Approaching strangers at networking events can seem intimidating, but shying away from interaction means you could be missing out on some great business opportunities. Here are some ways you can comfortably approach people and make a good first impression.
It’s essential that you know the nature of the networking event you plan on attending. Make sure that you know the meeting agenda, workshops available, dress code, revent schedule, and the host, companies and people that will be attending. If particular participants stand out to you, do some background research on them to get an idea of what they do and who they are so that you can narrow down who to talk to and what to talk about when you see them.
People are more likely to want to talk to you if you look approachable. Try to avoid standing in the corner avoiding eye contact with people, and instead placing yourself somewhere others can see you. Studies have shown that people are 86 percent more likely to talk to strangers on the street if they’re smiling, so don’t be afraid to keep a smile on your face, especially when someone looks your way.
Ask open-ended questions
Open ended questions are more likely to sustain a longer conversation and help you build rapport with someone more quickly. Close-ended questions that require one or two word answers may be useful for establishing basic facts about the other person (e.g. what do you do? Where did you study?), but mixing in open-ended questions that allow you to talk descriptively and passionately can prevent the conversation from getting stagnant or dull.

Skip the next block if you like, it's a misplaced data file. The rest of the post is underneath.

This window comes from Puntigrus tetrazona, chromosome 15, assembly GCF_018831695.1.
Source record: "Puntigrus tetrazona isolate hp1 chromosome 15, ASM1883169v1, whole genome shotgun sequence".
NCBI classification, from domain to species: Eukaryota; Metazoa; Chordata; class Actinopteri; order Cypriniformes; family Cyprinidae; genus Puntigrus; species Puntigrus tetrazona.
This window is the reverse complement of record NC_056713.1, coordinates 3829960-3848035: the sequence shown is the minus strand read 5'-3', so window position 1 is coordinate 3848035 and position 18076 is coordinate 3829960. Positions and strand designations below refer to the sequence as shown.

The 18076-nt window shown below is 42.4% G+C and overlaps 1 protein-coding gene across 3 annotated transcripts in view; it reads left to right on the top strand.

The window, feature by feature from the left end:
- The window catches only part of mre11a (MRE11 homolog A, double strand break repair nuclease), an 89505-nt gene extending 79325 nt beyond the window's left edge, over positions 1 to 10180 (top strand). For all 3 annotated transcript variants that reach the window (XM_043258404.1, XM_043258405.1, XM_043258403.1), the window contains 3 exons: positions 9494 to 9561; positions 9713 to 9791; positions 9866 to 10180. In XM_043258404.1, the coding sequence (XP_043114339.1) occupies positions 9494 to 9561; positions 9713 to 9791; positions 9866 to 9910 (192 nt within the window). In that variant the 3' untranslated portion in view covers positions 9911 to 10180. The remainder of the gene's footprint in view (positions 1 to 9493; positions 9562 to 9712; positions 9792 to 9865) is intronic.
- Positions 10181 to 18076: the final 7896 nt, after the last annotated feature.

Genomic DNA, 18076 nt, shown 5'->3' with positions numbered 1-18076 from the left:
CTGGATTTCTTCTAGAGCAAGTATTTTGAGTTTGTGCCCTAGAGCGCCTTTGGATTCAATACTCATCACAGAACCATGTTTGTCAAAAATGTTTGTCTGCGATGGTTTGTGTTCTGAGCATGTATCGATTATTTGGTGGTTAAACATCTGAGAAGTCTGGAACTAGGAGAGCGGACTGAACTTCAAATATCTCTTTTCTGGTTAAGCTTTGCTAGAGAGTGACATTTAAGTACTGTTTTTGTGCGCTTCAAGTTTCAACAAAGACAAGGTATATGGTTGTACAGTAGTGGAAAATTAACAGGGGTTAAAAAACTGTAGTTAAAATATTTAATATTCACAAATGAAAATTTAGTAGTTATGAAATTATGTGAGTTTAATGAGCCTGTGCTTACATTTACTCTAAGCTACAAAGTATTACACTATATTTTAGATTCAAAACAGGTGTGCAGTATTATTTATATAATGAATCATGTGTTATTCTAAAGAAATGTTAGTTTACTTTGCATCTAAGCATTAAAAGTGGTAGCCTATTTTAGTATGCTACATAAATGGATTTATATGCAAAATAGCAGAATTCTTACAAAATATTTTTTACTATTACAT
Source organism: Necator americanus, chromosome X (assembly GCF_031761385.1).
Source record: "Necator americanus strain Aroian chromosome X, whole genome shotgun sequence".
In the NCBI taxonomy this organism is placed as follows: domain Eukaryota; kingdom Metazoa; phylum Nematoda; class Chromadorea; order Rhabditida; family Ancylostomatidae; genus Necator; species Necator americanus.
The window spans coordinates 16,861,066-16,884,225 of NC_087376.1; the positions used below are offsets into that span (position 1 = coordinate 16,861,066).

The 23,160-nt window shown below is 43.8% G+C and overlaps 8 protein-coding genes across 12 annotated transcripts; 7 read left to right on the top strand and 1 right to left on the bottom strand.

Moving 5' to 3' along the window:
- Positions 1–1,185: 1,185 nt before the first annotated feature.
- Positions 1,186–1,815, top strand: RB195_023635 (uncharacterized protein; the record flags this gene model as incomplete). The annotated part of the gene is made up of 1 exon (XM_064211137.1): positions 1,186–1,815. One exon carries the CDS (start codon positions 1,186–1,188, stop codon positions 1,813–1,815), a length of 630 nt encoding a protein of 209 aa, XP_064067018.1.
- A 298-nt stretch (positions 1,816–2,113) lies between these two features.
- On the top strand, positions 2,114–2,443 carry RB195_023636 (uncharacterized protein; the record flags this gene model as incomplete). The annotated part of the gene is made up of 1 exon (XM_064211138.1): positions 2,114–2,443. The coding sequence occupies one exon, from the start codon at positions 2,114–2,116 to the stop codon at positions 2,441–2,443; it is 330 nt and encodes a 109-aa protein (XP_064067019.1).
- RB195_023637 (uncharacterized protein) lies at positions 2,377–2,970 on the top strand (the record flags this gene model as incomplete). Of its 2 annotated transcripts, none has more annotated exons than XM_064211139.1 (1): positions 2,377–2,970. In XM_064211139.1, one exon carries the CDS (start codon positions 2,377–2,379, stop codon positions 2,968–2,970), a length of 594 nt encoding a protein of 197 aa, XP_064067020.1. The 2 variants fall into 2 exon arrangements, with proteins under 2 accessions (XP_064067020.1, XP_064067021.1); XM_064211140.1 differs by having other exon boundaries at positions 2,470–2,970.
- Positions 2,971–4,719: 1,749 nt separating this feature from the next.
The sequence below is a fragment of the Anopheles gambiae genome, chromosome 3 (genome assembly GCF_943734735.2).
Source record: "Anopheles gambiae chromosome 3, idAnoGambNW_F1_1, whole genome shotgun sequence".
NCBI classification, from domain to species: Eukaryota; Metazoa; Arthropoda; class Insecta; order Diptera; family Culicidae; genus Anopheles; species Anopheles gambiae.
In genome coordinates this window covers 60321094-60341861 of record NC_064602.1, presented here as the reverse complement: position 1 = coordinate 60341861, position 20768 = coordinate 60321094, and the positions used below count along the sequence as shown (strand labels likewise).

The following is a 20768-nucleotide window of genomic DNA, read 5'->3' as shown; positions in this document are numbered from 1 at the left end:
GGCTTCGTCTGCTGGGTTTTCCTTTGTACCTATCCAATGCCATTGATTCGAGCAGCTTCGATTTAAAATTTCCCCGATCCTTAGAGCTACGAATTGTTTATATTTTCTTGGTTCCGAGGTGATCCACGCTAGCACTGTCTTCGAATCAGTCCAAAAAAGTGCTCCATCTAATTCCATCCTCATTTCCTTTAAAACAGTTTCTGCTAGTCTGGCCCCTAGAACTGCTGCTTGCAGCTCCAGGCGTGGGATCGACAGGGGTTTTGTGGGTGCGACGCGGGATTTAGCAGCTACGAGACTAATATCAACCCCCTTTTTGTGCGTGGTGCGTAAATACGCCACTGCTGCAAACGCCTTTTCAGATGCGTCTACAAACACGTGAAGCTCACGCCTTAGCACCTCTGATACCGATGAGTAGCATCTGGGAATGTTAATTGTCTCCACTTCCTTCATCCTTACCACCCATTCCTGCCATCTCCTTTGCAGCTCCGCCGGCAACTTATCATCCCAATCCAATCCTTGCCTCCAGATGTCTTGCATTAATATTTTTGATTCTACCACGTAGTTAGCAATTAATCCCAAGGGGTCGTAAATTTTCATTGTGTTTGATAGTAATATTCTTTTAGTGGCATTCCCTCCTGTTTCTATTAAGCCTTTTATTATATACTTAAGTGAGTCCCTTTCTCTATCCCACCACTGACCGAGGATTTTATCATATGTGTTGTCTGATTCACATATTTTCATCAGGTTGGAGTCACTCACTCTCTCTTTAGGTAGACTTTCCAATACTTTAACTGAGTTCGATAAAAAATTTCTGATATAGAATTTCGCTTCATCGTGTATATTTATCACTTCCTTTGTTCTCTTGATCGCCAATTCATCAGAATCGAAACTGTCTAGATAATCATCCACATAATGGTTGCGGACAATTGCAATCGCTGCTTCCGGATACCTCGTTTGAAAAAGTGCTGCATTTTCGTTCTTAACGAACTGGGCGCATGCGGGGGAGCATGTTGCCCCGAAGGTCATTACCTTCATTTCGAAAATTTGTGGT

Be an active listener
With so many conversations, events, and people, networking events are often full of distractions. However, when you engage with someone, it’s important that you don’t let what’s going on around you distract you from listening. Try to remember their basic details, such as their name and company, so that you can recall them later if you see each other again and demonstrate your interest and polite character. Make appropriate eye contact with the person you’re talking to and ask them relevant questions about what they’re saying to show your engagement.
Ending a conversation can be awkward for both parties, and you may fear that you’re being rude if you initiate the goodbye. Remember that parting ways is a normal part of a conversation, and the other person may be just as keen to go and explore the rest of the event as you are. The easiest time to end an interaction is when there is a lull in the conversation. When this happens, politely let the other party know that it was a pleasure to meet them and thank them for their time. If you would like to connect later on, you could suggest a future meeting, exchange details, give them your business card, or send them a message on LinkedIn.